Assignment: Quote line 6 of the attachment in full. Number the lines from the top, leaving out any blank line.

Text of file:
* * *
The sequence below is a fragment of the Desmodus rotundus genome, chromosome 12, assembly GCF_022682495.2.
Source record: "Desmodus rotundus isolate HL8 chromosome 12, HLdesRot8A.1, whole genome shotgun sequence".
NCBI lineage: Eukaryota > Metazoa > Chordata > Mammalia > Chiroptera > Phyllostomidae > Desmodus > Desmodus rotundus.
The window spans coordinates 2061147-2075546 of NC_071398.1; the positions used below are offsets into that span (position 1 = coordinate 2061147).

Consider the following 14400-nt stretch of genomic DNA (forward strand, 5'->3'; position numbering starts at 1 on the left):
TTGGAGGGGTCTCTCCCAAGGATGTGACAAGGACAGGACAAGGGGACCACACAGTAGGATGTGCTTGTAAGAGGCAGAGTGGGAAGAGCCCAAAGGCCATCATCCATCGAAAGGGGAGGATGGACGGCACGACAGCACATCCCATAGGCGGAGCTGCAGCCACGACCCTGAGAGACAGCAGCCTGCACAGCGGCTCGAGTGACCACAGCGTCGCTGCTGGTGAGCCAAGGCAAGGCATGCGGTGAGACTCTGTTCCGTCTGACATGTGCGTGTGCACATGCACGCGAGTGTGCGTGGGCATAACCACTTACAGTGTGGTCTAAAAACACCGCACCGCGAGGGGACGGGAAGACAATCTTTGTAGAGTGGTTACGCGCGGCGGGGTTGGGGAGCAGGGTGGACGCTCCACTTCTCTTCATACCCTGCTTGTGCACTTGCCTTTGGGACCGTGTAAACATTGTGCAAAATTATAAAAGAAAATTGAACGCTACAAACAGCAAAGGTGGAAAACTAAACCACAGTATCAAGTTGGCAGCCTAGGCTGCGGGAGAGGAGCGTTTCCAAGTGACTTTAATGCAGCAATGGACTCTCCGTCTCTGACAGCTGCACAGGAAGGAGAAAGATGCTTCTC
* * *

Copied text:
TTGGAGGGGTCTCTCCCAAGGATGTGACAAGGACAGGACAAGGGGACCACACAGTAGGATGTGCTTGTAAGAGGCAGAGTGGGAAGAGCCCAAAGGCCATCATCCATCGAAAGGGGAGGATGGACGGCACGACAGCACATCCCATAGGCGGAGCTGCAGCCACGACCCTGAGAGACAGCAGCCTGCACAGCGGCTCGAGTGACCACAGCGTCGCTGCTGGTGAGCCAAGGCAAGGCATGCGGTGAGACTCTGTTCCGTCTGACATGTGCGTGTGCACATGCACGCGAGTGTGCGTGGGCATAACCACTTACAGTGTGGTCTAAAAACACCGCACCGCGAGGGGACGGGAAGACAATCTTTGTAGAGTGGTTACGCGCGGCGGGGTTGGGGAGCAGGGTGGACGCTCCACTTCTCTTCATACCCTGCTTGTGCACTTGCCTTTGGGACCGTGTAAACATTGTGCAAAATTATAAAAGAAAATTGAACGCTACAAACAGCAAAGGTGGAAAACTAAACCACAGTATCAAGTTGGCAGCCTAGGCTGCGGGAGAGGAGCGTTTCCAAGTGACTTTAATGCAGCAATGGACTCTCCGTCTCTGACAGCTGCACAGGAAGGAGAAAGATGCTTCTC